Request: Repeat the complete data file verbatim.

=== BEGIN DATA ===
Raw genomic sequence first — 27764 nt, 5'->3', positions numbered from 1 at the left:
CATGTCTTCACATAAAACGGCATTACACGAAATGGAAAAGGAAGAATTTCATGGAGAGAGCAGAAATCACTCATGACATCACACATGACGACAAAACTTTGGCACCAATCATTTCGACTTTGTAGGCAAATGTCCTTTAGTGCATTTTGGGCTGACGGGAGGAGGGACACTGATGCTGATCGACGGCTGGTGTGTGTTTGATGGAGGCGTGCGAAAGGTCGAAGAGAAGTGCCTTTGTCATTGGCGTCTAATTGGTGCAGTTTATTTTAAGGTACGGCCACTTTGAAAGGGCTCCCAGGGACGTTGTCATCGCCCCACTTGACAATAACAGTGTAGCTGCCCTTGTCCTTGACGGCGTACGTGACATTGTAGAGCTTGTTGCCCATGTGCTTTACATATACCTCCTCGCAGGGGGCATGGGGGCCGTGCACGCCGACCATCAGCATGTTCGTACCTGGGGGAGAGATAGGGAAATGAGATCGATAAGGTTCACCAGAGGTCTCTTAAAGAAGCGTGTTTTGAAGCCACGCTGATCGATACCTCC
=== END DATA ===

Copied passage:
Raw genomic sequence first — 27764 nt, 5'->3', positions numbered from 1 at the left:
CATGTCTTCACATAAAACGGCATTACACGAAATGGAAAAGGAAGAATTTCATGGAGAGAGCAGAAATCACTCATGACATCACACATGACGACAAAACTTTGGCACCAATCATTTCGACTTTGTAGGCAAATGTCCTTTAGTGCATTTTGGGCTGACGGGAGGAGGGACACTGATGCTGATCGACGGCTGGTGTGTGTTTGATGGAGGCGTGCGAAAGGTCGAAGAGAAGTGCCTTTGTCATTGGCGTCTAATTGGTGCAGTTTATTTTAAGGTACGGCCACTTTGAAAGGGCTCCCAGGGACGTTGTCATCGCCCCACTTGACAATAACAGTGTAGCTGCCCTTGTCCTTGACGGCGTACGTGACATTGTAGAGCTTGTTGCCCATGTGCTTTACATATACCTCCTCGCAGGGGGCATGGGGGCCGTGCACGCCGACCATCAGCATGTTCGTACCTGGGGGAGAGATAGGGAAATGAGATCGATAAGGTTCACCAGAGGTCTCTTAAAGAAGCGTGTTTTGAAGCCACGCTGATCGATACCTCC